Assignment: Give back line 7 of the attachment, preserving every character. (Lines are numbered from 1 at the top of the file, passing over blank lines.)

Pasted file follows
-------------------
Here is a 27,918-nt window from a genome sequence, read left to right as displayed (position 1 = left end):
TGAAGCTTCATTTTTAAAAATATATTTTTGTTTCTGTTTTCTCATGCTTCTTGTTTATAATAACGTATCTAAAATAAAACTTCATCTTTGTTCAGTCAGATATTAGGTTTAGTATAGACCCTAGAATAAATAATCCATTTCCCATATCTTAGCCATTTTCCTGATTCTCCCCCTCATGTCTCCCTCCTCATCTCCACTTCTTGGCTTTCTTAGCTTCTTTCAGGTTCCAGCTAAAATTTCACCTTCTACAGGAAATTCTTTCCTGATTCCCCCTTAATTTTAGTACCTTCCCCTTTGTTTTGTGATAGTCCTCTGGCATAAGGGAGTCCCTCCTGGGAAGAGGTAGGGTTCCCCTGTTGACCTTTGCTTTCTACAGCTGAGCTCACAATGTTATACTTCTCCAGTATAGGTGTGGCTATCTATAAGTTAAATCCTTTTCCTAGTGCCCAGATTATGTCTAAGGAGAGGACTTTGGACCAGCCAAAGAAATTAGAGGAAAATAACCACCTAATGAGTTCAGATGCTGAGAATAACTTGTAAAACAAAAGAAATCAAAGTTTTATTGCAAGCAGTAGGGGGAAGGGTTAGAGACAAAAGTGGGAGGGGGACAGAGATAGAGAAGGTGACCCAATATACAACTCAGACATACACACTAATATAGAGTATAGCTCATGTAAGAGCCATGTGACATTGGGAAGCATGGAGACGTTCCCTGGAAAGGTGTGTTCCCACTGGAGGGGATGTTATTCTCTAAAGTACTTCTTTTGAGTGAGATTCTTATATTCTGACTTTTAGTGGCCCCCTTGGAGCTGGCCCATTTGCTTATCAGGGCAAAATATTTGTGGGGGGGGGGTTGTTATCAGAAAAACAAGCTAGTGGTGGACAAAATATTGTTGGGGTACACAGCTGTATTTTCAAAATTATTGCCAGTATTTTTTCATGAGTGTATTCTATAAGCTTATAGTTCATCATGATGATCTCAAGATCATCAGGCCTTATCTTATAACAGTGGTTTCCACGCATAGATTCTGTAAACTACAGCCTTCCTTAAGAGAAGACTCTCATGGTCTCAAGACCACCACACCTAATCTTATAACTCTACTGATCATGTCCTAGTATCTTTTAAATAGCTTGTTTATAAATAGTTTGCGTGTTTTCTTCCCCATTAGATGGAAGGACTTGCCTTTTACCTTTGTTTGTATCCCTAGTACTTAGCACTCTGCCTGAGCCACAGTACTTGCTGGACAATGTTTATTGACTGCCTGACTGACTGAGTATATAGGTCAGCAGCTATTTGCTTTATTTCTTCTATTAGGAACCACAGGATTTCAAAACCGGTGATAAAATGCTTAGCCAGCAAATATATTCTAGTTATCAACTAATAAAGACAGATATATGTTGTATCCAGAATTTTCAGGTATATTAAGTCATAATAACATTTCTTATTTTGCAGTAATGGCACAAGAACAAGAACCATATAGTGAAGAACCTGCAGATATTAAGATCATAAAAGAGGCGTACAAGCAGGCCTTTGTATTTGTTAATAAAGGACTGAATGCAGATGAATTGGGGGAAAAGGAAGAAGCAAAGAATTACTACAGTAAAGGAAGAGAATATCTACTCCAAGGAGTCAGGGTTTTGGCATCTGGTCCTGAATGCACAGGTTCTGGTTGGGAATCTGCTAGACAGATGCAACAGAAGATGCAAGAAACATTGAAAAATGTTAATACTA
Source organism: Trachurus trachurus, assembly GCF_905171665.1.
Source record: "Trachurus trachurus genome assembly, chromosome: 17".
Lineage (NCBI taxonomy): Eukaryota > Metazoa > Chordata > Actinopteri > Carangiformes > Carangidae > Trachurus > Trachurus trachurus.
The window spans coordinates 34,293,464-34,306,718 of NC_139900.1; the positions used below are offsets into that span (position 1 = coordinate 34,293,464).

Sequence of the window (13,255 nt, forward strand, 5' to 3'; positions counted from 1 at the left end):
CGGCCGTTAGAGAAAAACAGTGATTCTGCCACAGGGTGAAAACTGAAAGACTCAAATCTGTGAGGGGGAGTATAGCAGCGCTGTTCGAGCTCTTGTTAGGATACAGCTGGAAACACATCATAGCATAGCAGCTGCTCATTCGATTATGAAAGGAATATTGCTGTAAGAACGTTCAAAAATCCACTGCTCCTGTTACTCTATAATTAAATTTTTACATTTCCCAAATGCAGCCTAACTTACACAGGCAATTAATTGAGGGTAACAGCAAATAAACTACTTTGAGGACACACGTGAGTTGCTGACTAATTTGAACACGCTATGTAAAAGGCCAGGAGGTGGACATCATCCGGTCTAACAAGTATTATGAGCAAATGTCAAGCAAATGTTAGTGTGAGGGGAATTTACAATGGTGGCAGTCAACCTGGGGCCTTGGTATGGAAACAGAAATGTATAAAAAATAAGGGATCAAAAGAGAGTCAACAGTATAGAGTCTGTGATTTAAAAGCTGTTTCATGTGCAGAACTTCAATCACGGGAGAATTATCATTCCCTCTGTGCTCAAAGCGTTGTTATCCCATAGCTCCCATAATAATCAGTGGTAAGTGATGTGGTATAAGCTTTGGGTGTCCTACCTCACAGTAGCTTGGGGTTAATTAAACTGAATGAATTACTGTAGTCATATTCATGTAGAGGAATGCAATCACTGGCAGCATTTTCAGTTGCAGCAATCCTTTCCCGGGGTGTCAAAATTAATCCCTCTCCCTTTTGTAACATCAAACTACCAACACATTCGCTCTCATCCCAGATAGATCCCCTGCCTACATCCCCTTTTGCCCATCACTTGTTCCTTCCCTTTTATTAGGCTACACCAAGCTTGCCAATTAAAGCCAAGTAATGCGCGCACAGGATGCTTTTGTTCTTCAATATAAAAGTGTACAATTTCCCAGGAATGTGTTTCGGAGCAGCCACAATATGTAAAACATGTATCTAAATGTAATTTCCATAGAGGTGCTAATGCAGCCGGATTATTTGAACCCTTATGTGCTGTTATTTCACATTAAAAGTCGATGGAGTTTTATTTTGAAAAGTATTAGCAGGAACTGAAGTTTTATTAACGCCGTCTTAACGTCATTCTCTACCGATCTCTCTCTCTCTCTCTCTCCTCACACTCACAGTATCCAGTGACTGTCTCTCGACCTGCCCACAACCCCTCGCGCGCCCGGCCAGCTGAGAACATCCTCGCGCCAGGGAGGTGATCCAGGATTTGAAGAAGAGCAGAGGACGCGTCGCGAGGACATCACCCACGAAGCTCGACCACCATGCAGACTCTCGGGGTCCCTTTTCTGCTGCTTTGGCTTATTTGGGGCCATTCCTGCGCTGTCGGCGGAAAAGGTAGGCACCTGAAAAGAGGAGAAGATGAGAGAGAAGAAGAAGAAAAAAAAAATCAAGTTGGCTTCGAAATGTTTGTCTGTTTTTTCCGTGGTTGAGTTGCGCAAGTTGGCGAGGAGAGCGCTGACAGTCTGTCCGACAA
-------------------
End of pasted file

Sequence of the window (13,255 nt, forward strand, 5' to 3'; positions counted from 1 at the left end):